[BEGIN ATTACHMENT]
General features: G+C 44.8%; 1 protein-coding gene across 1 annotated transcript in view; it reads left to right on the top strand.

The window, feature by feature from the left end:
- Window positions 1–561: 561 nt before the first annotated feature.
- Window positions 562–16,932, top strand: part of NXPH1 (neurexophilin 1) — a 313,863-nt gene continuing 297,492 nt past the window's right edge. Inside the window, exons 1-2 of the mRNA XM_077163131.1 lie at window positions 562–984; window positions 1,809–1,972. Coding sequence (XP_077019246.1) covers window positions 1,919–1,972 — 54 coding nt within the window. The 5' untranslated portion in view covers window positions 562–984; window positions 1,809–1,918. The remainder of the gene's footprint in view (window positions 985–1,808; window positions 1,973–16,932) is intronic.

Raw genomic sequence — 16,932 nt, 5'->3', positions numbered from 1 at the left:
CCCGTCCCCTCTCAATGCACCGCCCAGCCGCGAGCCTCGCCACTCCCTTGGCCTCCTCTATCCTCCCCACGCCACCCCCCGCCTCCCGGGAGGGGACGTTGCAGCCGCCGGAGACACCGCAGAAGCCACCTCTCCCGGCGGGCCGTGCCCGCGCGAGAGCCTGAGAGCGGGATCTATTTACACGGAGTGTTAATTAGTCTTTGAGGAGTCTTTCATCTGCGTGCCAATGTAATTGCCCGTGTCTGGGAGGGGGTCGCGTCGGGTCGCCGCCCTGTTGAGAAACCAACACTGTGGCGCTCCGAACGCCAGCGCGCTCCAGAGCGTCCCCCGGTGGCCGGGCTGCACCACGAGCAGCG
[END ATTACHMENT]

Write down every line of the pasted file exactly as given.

General features: G+C 44.8%; 1 protein-coding gene across 1 annotated transcript in view; it reads left to right on the top strand.

The window, feature by feature from the left end:
- Window positions 1–561: 561 nt before the first annotated feature.
- Window positions 562–16,932, top strand: part of NXPH1 (neurexophilin 1) — a 313,863-nt gene continuing 297,492 nt past the window's right edge. Inside the window, exons 1-2 of the mRNA XM_077163131.1 lie at window positions 562–984; window positions 1,809–1,972. Coding sequence (XP_077019246.1) covers window positions 1,919–1,972 — 54 coding nt within the window. The 5' untranslated portion in view covers window positions 562–984; window positions 1,809–1,918. The remainder of the gene's footprint in view (window positions 985–1,808; window positions 1,973–16,932) is intronic.

Raw genomic sequence — 16,932 nt, 5'->3', positions numbered from 1 at the left:
CCCGTCCCCTCTCAATGCACCGCCCAGCCGCGAGCCTCGCCACTCCCTTGGCCTCCTCTATCCTCCCCACGCCACCCCCCGCCTCCCGGGAGGGGACGTTGCAGCCGCCGGAGACACCGCAGAAGCCACCTCTCCCGGCGGGCCGTGCCCGCGCGAGAGCCTGAGAGCGGGATCTATTTACACGGAGTGTTAATTAGTCTTTGAGGAGTCTTTCATCTGCGTGCCAATGTAATTGCCCGTGTCTGGGAGGGGGTCGCGTCGGGTCGCCGCCCTGTTGAGAAACCAACACTGTGGCGCTCCGAACGCCAGCGCGCTCCAGAGCGTCCCCCGGTGGCCGGGCTGCACCACGAGCAGCG